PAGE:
Ron Galella's shot of Sophia Loren attending a premiere party for Dr. Zhivago in New York City. "What matters is the emotion in the face," says Galella, whose flagship exhibition at PHotoEspaña 2011 — in Madrid's Circulo de Bellas Artes and the Loewe store — is titled Paparazzo Extraordinaire!. © Ron Galella
This untitled self-portrait of Cindy Sherman actually looks a bit like the artist — unlike many of her cleverly disguised depictions of bus riders, murder mystery suspects, and film-still subjects from her brilliant early work in the 1970s. Many of her gems from this period are on view in 1,000 Faces / 0 Faces / 1 Face, at Madrid’s Alcalá 31 as part of PHotoEspaña 2011. © Cindy Sherman / SAMMLUNG VERBUND, Vienna
Shilpa Gupta’s large-scale untitled portraits are among the most provocative images in Face Contact, the lynchpin exhibition at PHotoEspaña 2011, at Madrid’s Teatro Fernán Gómez. The show surveys the work of 31 artists who are pushing the boundaries of portraiture as a means of communication and social identification. © Shilpa Gupta
New York Photographer Dulce Pinzón’s series The Real Story of the Superheroes depicts Mexican immigrants to the United States who send money home to their families. This is her portrait of Noé Reyes of the state of Puebla, who works as a delivery boy in Brooklyn and sends home $500 a week. Pinzón’s work is part of the Face Contact exhibition at PHotoEspaña 2011. © Dulce Pinzón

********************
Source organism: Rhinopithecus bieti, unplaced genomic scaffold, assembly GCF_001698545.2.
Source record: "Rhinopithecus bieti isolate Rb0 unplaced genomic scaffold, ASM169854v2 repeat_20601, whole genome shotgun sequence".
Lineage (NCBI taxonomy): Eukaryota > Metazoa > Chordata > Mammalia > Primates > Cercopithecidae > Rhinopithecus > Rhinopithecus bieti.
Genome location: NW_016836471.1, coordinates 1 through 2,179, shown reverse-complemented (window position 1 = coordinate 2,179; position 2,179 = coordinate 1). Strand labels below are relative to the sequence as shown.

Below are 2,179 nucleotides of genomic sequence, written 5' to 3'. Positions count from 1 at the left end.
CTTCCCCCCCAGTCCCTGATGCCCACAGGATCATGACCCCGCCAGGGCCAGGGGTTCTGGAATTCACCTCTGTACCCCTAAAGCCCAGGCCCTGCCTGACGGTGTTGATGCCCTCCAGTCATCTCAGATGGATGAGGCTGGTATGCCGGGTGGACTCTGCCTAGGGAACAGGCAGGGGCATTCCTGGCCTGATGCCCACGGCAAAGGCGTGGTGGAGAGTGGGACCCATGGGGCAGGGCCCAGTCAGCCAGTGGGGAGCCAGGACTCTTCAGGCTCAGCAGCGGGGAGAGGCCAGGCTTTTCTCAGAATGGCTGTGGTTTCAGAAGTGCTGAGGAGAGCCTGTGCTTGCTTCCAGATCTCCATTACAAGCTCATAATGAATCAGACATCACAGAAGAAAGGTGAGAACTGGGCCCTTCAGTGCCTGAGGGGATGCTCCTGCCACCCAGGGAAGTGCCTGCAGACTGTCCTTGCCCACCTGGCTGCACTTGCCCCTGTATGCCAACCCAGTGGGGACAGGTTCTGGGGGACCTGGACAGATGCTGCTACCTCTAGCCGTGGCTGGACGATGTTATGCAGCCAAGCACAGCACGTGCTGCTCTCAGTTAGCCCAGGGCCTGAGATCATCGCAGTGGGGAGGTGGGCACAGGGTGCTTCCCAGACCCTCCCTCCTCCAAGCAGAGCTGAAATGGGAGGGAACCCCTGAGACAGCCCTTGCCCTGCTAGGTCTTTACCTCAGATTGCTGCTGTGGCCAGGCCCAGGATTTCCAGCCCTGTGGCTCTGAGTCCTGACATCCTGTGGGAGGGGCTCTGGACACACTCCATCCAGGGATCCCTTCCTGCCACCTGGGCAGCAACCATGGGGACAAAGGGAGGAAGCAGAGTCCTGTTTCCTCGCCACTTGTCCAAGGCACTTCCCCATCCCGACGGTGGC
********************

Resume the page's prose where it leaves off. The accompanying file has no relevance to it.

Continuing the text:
One unusual component of PHotoEspaña 2011 is a series of painted portraits preserved with Egyptian mummies and dated between the first and third centuries B.C., including this picture of a priest. Curator Gerardo Mosquera calls this series “the very first passport photos,” as their purpose was to capture the subjects’ visages before they departed for the afterlife. The show, Fayum Portraits, is at Madrid’s National Archeology Museum. © The Trustees of the British Museum. All rights reserved
A video series called Beautiful Agony brings the Face Contact exhibition at PHotoEspaña 2011 to a rousing, er, climax. It features a round-robin screen display of clips from the website, in which participants send in videos of their own auto-erotic orgasms — all shot only from the shoulders up. The results are, in curator Gerardo Mosquiera’s words, “not explicit but highly erotic,” and further proof of the many vicissitudes of the art of portraiture. Cortesía / Courtesy: